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What new overtime rules mean for California’s workers, small businesses




U.S. President Barack Obama announces executive actions on U.S. immigration policy during a nationally televised address from the White House in Washington, DC.
U.S. President Barack Obama announces executive actions on U.S. immigration policy during a nationally televised address from the White House in Washington, DC.
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Millions more workers could soon be making more money thanks to overtime changes the Obama administration announced today.

Starting December 1, the regulations being issued by the Labor Department would double the threshold under which salaried workers must be paid overtime, from to $47,476 from $23,660.

This rule is part of the patchwork of changes on the national, state, and even municipal level to raise wages for workers that have small businesses and large corporations figuring out how to balance the books, by either cutting workers or raising prices.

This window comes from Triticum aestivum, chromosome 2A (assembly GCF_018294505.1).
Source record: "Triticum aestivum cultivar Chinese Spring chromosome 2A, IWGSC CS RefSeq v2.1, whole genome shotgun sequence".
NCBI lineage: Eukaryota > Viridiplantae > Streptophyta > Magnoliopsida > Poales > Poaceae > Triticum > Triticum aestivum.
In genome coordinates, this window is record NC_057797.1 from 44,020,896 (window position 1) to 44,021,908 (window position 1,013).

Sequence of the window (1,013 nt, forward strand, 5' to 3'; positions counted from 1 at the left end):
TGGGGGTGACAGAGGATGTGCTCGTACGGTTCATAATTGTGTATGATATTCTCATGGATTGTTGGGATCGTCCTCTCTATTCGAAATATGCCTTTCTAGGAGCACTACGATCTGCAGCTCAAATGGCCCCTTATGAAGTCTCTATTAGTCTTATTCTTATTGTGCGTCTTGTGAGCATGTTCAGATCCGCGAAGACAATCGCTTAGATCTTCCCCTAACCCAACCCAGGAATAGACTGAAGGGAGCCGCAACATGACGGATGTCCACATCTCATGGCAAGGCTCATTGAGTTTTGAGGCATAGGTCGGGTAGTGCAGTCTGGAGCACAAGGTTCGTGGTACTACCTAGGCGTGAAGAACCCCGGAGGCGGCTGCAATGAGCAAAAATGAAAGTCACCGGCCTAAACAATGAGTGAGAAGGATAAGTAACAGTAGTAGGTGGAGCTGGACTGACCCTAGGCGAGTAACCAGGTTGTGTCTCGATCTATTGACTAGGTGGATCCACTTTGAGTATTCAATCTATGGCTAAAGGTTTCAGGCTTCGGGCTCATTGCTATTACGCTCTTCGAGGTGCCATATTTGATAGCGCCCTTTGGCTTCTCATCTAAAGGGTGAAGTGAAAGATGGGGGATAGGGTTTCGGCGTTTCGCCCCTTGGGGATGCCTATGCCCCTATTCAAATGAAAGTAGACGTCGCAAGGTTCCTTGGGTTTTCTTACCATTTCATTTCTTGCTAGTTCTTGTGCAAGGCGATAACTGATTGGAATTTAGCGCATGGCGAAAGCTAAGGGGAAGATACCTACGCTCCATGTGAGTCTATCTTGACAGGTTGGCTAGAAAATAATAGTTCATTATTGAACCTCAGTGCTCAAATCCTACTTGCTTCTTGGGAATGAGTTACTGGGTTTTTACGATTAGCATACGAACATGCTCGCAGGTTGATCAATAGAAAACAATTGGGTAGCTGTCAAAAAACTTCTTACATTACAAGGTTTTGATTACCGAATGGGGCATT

Notably, burger chain Wendy’s announced last week that they would make self-serve kiosks available to over 6,000 franchise owners, allowing them to cut staff.

With files from AP

Guests:

Tamara Draut, Vice President of Policy at Demos - a public policy organization focused on equity; Author of the brand new book, “Sleeping Giant: How the New Working Class Will Transform America” (Doubleday; April 2016)

Diana Furchtgott-Roth, Senior fellow at the Manhattan Institute, a think tank focused on free-market principles; she’s also former chief economist of the US Department of Labor and served under Presidents George W. Bush, George H.W. Bush and Ronald Reagan

Micah Uetricht, associate editor, In These Times, a non-profit magazine dedicated to advancing democracy and economic justice